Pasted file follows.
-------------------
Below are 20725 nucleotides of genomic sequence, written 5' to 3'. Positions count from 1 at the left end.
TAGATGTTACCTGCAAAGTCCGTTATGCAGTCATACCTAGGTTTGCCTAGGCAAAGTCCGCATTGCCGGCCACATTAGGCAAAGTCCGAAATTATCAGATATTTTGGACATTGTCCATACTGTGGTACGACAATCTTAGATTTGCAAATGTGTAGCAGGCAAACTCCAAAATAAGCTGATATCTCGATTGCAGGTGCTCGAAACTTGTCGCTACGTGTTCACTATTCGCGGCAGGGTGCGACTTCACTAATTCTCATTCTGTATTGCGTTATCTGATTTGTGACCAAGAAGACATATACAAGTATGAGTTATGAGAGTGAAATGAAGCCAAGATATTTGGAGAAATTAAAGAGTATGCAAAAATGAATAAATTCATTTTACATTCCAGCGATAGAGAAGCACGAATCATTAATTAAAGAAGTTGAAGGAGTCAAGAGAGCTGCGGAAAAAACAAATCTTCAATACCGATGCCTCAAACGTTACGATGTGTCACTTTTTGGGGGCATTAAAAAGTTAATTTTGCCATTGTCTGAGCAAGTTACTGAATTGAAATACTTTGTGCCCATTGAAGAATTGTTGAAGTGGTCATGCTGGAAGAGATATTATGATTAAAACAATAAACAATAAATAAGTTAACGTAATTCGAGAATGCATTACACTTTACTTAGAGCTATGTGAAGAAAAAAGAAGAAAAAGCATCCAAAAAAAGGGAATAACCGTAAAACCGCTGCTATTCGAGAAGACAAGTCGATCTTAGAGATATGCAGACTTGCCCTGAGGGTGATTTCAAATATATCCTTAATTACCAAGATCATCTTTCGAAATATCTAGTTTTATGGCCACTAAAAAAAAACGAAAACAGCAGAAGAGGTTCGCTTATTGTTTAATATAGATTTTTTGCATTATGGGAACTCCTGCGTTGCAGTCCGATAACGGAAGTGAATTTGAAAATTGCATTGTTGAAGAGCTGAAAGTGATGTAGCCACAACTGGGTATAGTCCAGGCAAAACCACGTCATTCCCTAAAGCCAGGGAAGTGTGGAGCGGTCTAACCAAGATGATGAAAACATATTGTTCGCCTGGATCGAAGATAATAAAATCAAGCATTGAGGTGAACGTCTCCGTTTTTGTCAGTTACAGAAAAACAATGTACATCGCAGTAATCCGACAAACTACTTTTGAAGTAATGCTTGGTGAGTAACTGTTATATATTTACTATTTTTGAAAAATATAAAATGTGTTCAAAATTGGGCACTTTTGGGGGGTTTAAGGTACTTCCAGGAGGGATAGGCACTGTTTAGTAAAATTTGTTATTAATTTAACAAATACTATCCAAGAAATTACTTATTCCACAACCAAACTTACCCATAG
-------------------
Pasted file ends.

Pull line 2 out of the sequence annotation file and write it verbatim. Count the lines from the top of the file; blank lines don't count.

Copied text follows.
TAGATGTTACCTGCAAAGTCCGTTATGCAGTCATACCTAGGTTTGCCTAGGCAAAGTCCGCATTGCCGGCCACATTAGGCAAAGTCCGAAATTATCAGATATTTTGGACATTGTCCATACTGTGGTACGACAATCTTAGATTTGCAAATGTGTAGCAGGCAAACTCCAAAATAAGCTGATATCTCGATTGCAGGTGCTCGAAACTTGTCGCTACGTGTTCACTATTCGCGGCAGGGTGCGACTTCACTAATTCTCATTCTGTATTGCGTTATCTGATTTGTGACCAAGAAGACATATACAAGTATGAGTTATGAGAGTGAAATGAAGCCAAGATATTTGGAGAAATTAAAGAGTATGCAAAAATGAATAAATTCATTTTACATTCCAGCGATAGAGAAGCACGAATCATTAATTAAAGAAGTTGAAGGAGTCAAGAGAGCTGCGGAAAAAACAAATCTTCAATACCGATGCCTCAAACGTTACGATGTGTCACTTTTTGGGGGCATTAAAAAGTTAATTTTGCCATTGTCTGAGCAAGTTACTGAATTGAAATACTTTGTGCCCATTGAAGAATTGTTGAAGTGGTCATGCTGGAAGAGATATTATGATTAAAACAATAAACAATAAATAAGTTAACGTAATTCGAGAATGCATTACACTTTACTTAGAGCTATGTGAAGAAAAAAGAAGAAAAAGCATCCAAAAAAAGGGAATAACCGTAAAACCGCTGCTATTCGAGAAGACAAGTCGATCTTAGAGATATGCAGACTTGCCCTGAGGGTGATTTCAAATATATCCTTAATTACCAAGATCATCTTTCGAAATATCTAGTTTTATGGCCACTAAAAAAAAACGAAAACAGCAGAAGAGGTTCGCTTATTGTTTAATATAGATTTTTTGCATTATGGGAACTCCTGCGTTGCAGTCCGATAACGGAAGTGAATTTGAAAATTGCATTGTTGAAGAGCTGAAAGTGATGTAGCCACAACTGGGTATAGTCCAGGCAAAACCACGTCATTCCCTAAAGCCAGGGAAGTGTGGAGCGGTCTAACCAAGATGATGAAAACATATTGTTCGCCTGGATCGAAGATAATAAAATCAAGCATTGAGGTGAACGTCTCCGTTTTTGTCAGTTACAGAAAAACAATGTACATCGCAGTAATCCGACAAACTACTTTTGAAGTAATGCTTGGTGAGTAACTGTTATATATTTACTATTTTTGAAAAATATAAAATGTGTTCAAAATTGGGCACTTTTGGGGGGTTTAAGGTACTTCCAGGAGGGATAGGCACTGTTTAGTAAAATTTGTTATTAATTTAACAAATACTATCCAAGAAATTACTTATTCCACAACCAAACTTACCCATAG